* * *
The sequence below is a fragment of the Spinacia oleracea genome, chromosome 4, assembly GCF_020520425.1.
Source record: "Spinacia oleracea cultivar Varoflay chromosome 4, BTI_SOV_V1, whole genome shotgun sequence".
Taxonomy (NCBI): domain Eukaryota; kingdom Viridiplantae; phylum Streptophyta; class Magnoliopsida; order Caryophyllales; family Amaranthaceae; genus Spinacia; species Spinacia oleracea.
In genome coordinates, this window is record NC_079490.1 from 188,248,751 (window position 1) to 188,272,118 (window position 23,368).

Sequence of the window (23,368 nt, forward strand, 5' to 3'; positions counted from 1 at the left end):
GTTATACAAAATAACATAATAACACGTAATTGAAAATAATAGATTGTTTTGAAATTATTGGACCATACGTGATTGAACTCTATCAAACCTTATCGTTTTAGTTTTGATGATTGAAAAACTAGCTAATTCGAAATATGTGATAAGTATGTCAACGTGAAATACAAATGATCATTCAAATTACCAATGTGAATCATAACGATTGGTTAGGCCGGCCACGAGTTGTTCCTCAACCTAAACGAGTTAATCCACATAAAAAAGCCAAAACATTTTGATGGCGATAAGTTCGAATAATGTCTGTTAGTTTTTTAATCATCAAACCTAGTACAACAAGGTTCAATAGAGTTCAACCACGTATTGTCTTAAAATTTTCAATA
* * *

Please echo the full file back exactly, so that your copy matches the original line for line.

The sequence below is a fragment of the Spinacia oleracea genome, chromosome 4, assembly GCF_020520425.1.
Source record: "Spinacia oleracea cultivar Varoflay chromosome 4, BTI_SOV_V1, whole genome shotgun sequence".
Taxonomy (NCBI): domain Eukaryota; kingdom Viridiplantae; phylum Streptophyta; class Magnoliopsida; order Caryophyllales; family Amaranthaceae; genus Spinacia; species Spinacia oleracea.
In genome coordinates, this window is record NC_079490.1 from 188,248,751 (window position 1) to 188,272,118 (window position 23,368).

Sequence of the window (23,368 nt, forward strand, 5' to 3'; positions counted from 1 at the left end):
GTTATACAAAATAACATAATAACACGTAATTGAAAATAATAGATTGTTTTGAAATTATTGGACCATACGTGATTGAACTCTATCAAACCTTATCGTTTTAGTTTTGATGATTGAAAAACTAGCTAATTCGAAATATGTGATAAGTATGTCAACGTGAAATACAAATGATCATTCAAATTACCAATGTGAATCATAACGATTGGTTAGGCCGGCCACGAGTTGTTCCTCAACCTAAACGAGTTAATCCACATAAAAAAGCCAAAACATTTTGATGGCGATAAGTTCGAATAATGTCTGTTAGTTTTTTAATCATCAAACCTAGTACAACAAGGTTCAATAGAGTTCAACCACGTATTGTCTTAAAATTTTCAATA